People naturally have faith and hold trust in those that they see as being competent in their field of endeavor. Therefore, if you are presenting yourself as an expert in a certain subject area, then others expect you to be able to answer all their questions, to have a full grasp of the skills that are required to help and assist them to get the results they are after, and to have the tools and resources on hand to provide suitable solutions that they need.
Once you show to others that you are competent and capable, then this will naturally raise the trust factor, and will allow you greater leverage in persuading them to your way of thinking.
People are naturally drawn to those who have a deep level of self-confidence in themselves, their ability and in their capacity to follow through on the promises they make.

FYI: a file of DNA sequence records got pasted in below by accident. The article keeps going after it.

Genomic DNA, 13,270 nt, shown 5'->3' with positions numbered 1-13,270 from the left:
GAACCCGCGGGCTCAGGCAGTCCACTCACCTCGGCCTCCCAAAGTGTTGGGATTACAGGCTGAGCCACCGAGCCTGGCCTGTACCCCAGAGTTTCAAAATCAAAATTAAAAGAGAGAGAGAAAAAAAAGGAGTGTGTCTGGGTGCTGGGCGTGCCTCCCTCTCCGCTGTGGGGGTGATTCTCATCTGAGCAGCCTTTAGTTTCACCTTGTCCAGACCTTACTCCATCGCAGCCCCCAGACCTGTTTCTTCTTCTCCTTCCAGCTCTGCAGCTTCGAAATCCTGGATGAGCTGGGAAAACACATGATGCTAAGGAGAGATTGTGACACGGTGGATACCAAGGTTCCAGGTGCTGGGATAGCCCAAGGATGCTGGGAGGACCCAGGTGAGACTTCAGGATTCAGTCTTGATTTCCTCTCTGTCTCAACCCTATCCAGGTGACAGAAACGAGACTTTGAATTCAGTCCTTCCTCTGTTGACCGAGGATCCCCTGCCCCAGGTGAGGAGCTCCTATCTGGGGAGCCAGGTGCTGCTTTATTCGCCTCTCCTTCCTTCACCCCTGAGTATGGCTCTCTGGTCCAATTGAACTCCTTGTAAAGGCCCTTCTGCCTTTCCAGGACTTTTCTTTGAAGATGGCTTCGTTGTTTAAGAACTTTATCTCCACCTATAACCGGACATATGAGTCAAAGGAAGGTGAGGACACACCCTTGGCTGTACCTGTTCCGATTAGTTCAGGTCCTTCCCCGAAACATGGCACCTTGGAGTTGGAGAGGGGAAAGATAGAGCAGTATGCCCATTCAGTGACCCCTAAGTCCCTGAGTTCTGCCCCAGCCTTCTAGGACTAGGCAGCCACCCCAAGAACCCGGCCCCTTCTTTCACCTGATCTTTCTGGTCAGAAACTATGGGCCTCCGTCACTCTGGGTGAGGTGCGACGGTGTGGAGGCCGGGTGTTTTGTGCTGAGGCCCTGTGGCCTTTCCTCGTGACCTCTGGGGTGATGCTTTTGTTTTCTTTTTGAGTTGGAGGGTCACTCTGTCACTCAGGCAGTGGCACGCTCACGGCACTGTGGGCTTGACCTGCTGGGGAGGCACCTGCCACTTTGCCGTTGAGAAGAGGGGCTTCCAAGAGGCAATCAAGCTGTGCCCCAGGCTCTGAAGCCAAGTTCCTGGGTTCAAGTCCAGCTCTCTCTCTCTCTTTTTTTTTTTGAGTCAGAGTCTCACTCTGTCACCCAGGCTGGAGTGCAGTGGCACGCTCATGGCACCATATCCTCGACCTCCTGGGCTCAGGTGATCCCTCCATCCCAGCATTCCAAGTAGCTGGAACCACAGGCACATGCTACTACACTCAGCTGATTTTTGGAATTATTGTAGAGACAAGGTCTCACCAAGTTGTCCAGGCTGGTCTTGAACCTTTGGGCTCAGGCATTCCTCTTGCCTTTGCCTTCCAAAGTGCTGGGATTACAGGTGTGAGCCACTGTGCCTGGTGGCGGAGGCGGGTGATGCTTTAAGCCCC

Confidence naturally manifests into assurance, certainty, capability and above all trust. However, please don’t mistaken confidence for cockiness or vanity. People are turned off by the latter two and you will lose all trust and credibility with others the moment you begin indulging in these qualities.
Display Strong Character
A person with a strong character is someone who doesn’t break down emotionally, who stands tall when obstacles and problems overwhelm others, and consistently projects who they are openly and expressively without ulterior motives or a hidden agendas.
Strong personalities such as this naturally draw others to them, while gaining the respect, confidence and trust that is required to become a persuasive individual.
Methods for Gaining Presence
Presence is a state-of-being, acting and doing that builds confidence, belief and moves others emotionally to do things that they previously did not believe they were capable of.